Pharmaceutical companies are also required to have systems in place to collect any reports of suspected side-effects, both inside and outside the EU, and to submit this information to the EMA.

The information is then submitted to EudraVigilance, and regulators subsequently analyse the data.

But because side-effects listed on the database – including death – are only suspected to be related to vaccines, EudraVigilance statistics cannot be taken as a list of confirmed side-effects.

“Information on suspected side effects should not be interpreted as meaning that the medicine or the active substance causes the observed effect or is unsafe to use,” the EMA spokesperson continued.

“Only a detailed evaluation and scientific assessment of all available data allows for robust conclusions to be drawn on the benefits and risks of a medicine.”

But social media posts which share information from EudraVigilance do not mention that there has been no formal verification of the reported side-effects listed on the database.

Instead, they present the data without context, failing to mention that figures about suspected fatalities due to vaccines have not been confirmed.  

Other claims, similar to those which rely on EudraVigilance, are also misused in this way on social media.

The US Centres for Disease Control and Prevention (CDC) runs a similar reporting scheme titled Vaccine Adverse Event Reporting System (VAERS), which also features in false and misleading claims about vaccines.

Anyone can report a suspected reaction to VAERS. “The reports may contain information that is incomplete, inaccurate, coincidental, or unverifiable,” the CDC warns.

A CDC spokesperson told The Journal that multiple factors could lead to potential adverse effects being reported – or not reported.

“Mild events, like a rash, tend to be reported less frequently than severe events (like a seizure),” the spokesperson said.

“Events that occur sooner after a vaccination (rather than later) tend to be reported more frequently. One potential explanation for low reporting of mild events might be that many are expected, and therefore people don’t feel the need to report them.”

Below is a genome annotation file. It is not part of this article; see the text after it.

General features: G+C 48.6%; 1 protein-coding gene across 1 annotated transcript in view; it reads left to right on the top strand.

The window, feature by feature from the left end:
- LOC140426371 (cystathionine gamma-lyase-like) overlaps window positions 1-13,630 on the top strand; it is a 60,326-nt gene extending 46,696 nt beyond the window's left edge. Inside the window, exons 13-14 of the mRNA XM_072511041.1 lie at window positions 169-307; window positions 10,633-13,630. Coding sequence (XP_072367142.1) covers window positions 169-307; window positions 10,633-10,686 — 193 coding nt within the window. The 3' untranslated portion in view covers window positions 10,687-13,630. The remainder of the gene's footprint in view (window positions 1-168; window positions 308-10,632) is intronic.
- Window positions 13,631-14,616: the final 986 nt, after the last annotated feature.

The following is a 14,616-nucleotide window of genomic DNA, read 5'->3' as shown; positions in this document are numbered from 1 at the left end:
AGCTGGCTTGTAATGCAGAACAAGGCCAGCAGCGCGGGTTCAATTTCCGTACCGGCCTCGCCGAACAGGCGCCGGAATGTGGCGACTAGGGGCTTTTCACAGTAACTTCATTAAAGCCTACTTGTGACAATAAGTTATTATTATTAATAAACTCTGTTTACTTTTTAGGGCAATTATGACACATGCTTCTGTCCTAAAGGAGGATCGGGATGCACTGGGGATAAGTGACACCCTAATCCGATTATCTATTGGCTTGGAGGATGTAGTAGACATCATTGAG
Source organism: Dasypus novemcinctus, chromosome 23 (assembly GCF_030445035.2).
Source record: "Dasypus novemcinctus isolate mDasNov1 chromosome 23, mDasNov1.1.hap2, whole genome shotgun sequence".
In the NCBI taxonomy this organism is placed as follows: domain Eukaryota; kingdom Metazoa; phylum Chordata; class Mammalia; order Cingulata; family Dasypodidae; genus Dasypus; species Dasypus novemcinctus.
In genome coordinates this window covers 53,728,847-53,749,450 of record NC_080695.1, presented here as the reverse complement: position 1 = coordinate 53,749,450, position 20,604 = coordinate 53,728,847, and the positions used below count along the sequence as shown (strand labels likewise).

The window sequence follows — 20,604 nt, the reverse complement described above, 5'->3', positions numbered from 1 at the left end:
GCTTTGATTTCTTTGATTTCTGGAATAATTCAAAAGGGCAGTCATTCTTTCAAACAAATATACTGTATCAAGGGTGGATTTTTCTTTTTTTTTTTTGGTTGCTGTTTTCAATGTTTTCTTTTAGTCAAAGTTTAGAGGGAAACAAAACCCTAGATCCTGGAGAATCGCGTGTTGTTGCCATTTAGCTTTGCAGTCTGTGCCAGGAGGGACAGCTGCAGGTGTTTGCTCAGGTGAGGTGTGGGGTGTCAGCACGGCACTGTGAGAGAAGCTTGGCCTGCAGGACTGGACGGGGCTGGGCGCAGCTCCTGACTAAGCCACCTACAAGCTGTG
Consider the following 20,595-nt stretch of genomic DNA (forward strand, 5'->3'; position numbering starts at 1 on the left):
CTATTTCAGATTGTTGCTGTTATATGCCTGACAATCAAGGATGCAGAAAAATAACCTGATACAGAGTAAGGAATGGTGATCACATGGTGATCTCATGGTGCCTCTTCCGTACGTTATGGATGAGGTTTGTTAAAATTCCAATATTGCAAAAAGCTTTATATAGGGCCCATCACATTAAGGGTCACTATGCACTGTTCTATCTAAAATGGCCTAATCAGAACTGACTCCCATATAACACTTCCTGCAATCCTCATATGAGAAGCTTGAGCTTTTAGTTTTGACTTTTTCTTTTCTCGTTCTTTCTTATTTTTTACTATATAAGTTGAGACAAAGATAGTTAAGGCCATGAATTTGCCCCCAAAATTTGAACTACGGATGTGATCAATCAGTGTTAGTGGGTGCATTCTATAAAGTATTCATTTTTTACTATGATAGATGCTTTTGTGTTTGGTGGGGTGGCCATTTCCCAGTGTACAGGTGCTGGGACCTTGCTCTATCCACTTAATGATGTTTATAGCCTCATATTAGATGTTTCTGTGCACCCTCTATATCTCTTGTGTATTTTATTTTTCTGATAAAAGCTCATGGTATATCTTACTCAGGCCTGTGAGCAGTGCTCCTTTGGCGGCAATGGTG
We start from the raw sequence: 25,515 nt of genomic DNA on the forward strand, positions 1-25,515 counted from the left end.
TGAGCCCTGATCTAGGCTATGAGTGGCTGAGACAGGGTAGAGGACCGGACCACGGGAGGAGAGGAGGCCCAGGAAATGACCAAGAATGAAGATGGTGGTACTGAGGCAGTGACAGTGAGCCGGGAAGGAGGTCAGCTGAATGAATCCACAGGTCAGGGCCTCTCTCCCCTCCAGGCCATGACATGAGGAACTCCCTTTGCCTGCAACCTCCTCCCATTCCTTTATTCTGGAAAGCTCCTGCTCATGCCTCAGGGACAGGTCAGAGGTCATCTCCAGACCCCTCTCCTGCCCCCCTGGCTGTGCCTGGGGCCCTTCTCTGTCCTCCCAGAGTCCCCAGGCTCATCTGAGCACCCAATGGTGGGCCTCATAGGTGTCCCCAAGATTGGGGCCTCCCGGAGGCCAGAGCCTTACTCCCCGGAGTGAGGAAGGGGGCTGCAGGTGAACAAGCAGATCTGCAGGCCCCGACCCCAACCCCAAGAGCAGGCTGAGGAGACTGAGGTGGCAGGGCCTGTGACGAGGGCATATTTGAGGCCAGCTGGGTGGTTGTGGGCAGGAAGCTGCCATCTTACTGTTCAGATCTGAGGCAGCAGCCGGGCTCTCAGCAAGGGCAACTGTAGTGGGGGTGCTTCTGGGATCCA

In other words, suspected severe reactions will likely appear to be occurring more often than they are, because people are more likely to report them than milder ones.

VAERS itself has acknowledged the limitations with its system, including potential bias towards certain suspected side-effects.

And it has likewise said its data should be interpreted with caution because no “cause and effect relationship” between suspected side-effects and vaccination had been established within the reports.

“The event may have been related to an underlying disease or condition, to medications being taken concurrently, or may have occurred by chance,” a report reads.

Like posts using data from the EudraVigilance system, claims which rely on VAERS are often misleading and lacking key context.

Data from these sources which suggest that vaccines are dangerous should be treated with a high degree of scepticism.

Scientific evidence to date shows that vaccines against Covid-19 are overwhelmingly safe and that they reduce serious illness and rates of hospitalisation due to the virus.

You can read more about data supporting the use of vaccines here

The Journal’s FactCheck is a signatory to the International Fact-Checking Network’s Code of Principles. You can read it here. For information on how FactCheck works, what the verdicts mean, and how you can take part, check out our Reader’s Guide here. You can read about the team of editors and reporters who work on the factchecks here

Have you gotten a message on WhatsApp or Facebook or Twitter about coronavirus that you’re not sure about and want us to check it out? Message or mail us and we’ll look into debunking it. WhatsApp: 085 221 4696 or Email: